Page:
115th Annual Conference - Honolulu, Hawaii
Friday, November 10 - Sunday, November 12, 2017

“… sadism’s really a twisted empathy”: Ways of Seeing Revenge and Justice in Nina Raine’s Consent

Marcia Eppich-Harris, Marian University

While Consent is a thoroughly modern play that interrogates 21st century problems, its roots lie in classical literary themes of revenge and justice. The play is comparable to a number of tragic myths and legends, most prominently Euripides’s Medea, which is discussed thoroughly in the play, and Shakespeare’s Rape of Lucrece

Proposal:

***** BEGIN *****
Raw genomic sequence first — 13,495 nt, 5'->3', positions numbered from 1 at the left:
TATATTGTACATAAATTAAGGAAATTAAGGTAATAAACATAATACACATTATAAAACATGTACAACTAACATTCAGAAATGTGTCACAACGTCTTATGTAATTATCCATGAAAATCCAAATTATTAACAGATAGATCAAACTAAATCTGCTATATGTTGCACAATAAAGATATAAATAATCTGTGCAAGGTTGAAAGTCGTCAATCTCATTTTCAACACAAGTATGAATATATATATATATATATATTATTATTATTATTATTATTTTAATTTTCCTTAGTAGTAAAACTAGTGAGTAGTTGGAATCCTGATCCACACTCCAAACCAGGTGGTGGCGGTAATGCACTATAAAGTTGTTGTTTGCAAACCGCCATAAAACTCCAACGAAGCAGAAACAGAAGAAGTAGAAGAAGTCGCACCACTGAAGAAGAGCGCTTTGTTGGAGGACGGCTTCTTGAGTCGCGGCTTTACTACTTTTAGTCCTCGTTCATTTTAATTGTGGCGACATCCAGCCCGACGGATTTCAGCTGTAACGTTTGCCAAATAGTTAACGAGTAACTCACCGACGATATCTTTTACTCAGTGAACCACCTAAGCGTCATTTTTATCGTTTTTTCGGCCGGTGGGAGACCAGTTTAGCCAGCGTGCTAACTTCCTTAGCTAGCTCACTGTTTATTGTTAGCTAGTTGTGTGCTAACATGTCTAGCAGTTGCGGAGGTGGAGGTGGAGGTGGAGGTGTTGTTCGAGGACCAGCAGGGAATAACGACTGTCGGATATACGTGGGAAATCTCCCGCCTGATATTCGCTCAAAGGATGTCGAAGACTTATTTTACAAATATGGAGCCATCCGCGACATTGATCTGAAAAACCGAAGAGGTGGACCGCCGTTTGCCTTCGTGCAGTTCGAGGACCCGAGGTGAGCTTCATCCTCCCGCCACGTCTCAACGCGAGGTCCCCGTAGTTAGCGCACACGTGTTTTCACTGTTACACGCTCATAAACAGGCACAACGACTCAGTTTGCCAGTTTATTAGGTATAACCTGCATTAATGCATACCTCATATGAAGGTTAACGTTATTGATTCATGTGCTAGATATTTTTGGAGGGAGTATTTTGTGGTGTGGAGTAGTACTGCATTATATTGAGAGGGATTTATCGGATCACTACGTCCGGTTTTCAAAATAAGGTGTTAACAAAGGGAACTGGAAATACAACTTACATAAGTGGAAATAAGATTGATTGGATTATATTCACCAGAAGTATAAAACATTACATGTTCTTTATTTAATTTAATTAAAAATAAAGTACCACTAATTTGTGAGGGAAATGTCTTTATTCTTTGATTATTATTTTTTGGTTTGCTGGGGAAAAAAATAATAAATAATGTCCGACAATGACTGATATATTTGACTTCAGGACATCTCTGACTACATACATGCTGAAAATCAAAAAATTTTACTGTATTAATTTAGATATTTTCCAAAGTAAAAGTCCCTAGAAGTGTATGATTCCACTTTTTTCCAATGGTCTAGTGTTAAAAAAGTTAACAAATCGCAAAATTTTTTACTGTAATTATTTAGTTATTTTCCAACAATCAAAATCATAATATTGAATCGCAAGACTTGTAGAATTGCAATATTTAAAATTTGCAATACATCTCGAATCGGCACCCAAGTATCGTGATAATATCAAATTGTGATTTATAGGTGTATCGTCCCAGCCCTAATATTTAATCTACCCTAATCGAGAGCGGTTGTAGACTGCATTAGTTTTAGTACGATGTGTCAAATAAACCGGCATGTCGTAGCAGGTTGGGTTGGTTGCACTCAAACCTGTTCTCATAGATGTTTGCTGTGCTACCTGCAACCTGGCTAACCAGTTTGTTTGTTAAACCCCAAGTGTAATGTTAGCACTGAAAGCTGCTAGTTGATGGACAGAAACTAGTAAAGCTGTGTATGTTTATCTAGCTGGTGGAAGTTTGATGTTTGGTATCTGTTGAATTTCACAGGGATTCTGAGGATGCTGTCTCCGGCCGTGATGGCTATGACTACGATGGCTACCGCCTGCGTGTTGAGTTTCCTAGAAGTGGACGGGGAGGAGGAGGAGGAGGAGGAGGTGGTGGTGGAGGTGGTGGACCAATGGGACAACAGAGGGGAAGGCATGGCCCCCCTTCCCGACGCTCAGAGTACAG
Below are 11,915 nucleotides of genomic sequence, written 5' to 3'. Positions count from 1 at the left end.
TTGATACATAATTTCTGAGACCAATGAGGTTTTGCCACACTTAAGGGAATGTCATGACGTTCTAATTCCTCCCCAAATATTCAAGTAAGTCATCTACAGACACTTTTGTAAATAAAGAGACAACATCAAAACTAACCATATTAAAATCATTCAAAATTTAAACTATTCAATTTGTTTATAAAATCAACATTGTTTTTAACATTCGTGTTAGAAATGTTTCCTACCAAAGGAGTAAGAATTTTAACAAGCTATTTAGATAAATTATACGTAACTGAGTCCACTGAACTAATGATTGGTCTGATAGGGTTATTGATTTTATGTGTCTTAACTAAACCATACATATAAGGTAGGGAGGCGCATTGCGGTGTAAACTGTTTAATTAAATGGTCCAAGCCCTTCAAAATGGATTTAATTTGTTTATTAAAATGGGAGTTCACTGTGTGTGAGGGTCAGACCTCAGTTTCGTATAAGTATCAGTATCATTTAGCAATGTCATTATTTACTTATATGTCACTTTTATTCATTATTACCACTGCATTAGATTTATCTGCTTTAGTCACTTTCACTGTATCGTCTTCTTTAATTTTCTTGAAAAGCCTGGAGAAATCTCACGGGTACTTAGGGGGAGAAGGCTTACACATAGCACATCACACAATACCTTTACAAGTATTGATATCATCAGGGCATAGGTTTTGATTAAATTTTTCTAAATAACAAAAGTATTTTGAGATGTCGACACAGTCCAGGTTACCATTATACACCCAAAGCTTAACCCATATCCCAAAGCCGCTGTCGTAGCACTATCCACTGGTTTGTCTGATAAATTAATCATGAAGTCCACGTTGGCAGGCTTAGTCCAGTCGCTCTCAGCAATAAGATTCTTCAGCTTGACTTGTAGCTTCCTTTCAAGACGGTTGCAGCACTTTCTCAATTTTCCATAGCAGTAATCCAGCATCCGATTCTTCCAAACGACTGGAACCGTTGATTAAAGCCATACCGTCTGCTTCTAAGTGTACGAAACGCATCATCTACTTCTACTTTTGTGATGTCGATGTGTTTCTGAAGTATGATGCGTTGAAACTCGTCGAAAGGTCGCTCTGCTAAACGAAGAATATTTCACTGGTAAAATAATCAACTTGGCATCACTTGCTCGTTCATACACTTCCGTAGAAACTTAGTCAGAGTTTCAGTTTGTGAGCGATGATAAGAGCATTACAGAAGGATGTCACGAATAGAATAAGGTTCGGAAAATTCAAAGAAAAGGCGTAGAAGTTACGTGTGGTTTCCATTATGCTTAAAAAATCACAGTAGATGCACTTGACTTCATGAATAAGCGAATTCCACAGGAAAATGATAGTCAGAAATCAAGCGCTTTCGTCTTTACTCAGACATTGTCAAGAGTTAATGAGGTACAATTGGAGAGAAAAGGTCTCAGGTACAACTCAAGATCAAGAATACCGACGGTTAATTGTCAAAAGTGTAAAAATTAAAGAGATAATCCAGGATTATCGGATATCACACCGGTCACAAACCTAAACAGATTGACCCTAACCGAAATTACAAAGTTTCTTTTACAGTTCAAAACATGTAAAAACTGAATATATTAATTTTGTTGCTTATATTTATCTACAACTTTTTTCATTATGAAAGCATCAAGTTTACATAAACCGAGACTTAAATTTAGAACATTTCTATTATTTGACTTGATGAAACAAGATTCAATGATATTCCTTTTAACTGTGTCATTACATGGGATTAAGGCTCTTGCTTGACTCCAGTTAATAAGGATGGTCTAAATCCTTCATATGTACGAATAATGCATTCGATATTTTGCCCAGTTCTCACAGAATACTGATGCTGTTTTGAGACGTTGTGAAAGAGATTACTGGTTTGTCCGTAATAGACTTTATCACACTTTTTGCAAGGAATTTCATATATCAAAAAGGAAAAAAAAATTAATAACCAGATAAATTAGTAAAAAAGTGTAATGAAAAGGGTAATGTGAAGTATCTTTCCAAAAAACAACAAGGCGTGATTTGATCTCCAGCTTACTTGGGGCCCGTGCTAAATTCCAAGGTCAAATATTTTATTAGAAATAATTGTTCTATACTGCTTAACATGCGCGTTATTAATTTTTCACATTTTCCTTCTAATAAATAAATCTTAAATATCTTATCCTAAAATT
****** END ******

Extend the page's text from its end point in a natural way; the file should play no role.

How do we see and know justice? Does justice require vengeance? British playwright Nina Raine’s 2017 play, Consent, provides a mind-bending glimpse into the world of patriarchal justice – a world in which women seek and are often denied justice, especially in terms of rape and sexual fidelity because of patriarchal ways of seeing women. While Consent is a thoroughly modern play that interrogates 21st century problems, its roots lie in classical literary themes of revenge and justice. The play is comparable to a number of tragic myths and legends, most prominently Euripides’s Medea, which is discussed thoroughly in the play, and Shakespeare’s Rape of Lucrece. The multi-layered plot of the play concerns a rape trial that is litigated by two lawyers, Ed and Tim, who are not only friends but eventually are embroiled in a love triangle that is steeped in revenge and infidelity. Ed’s wife, Kitty, still resentful of the fact that Ed cheated on her five years ago, seeks revenge through having an affair with Tim. Obsessed with teaching Ed empathy, Kitty forces her point of view onto Ed with her affair. In addition to her affair, Kitty also has an abortion, linking herself to Medea, in order to make clear that she has the power to punish Ed. The rape victim, Gayle, commits suicide after the man who raped her was found not guilty. Her death resonates with the suicide of Lucretia in Shakespeare’s poem, which implies that no punishment can salvage the honor that was lost in being victimized.  Rather, Lucretia and Gayle’s decisions to end their lives were their attempts at preserving their honor and dignity, since no justice could be found, especially in Gayle’s case. I will argue that the connections to Medea and The Rape of Lucrece in Raine’s work reveal the stunted progress of women’s liberation in terms of infidelity, rape, and justice, as well as the tragic truth – that patriarchal societies, both ancient and modern, see justice through men’s eyes, rather than women’s, and has no incentive to change.